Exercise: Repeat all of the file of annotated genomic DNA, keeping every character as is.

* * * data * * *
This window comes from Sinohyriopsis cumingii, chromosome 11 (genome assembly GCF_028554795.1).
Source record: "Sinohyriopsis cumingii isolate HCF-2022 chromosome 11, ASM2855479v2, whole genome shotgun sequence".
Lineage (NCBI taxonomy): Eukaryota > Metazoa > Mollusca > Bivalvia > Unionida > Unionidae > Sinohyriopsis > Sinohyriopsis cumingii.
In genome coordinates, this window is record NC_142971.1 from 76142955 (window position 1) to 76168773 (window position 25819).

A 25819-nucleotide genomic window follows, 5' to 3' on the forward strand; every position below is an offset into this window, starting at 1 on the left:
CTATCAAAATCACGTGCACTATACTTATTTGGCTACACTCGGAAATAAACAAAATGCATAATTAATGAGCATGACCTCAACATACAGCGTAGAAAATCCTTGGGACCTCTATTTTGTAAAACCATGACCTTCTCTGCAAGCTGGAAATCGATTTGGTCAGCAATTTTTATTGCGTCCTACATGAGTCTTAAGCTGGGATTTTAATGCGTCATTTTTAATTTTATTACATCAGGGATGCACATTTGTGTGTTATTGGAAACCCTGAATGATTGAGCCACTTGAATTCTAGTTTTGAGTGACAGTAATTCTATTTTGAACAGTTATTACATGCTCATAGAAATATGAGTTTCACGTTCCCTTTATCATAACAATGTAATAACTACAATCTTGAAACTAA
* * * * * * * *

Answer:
This window comes from Sinohyriopsis cumingii, chromosome 11 (genome assembly GCF_028554795.1).
Source record: "Sinohyriopsis cumingii isolate HCF-2022 chromosome 11, ASM2855479v2, whole genome shotgun sequence".
Lineage (NCBI taxonomy): Eukaryota > Metazoa > Mollusca > Bivalvia > Unionida > Unionidae > Sinohyriopsis > Sinohyriopsis cumingii.
In genome coordinates, this window is record NC_142971.1 from 76142955 (window position 1) to 76168773 (window position 25819).

A 25819-nucleotide genomic window follows, 5' to 3' on the forward strand; every position below is an offset into this window, starting at 1 on the left:
CTATCAAAATCACGTGCACTATACTTATTTGGCTACACTCGGAAATAAACAAAATGCATAATTAATGAGCATGACCTCAACATACAGCGTAGAAAATCCTTGGGACCTCTATTTTGTAAAACCATGACCTTCTCTGCAAGCTGGAAATCGATTTGGTCAGCAATTTTTATTGCGTCCTACATGAGTCTTAAGCTGGGATTTTAATGCGTCATTTTTAATTTTATTACATCAGGGATGCACATTTGTGTGTTATTGGAAACCCTGAATGATTGAGCCACTTGAATTCTAGTTTTGAGTGACAGTAATTCTATTTTGAACAGTTATTACATGCTCATAGAAATATGAGTTTCACGTTCCCTTTATCATAACAATGTAATAACTACAATCTTGAAACTAA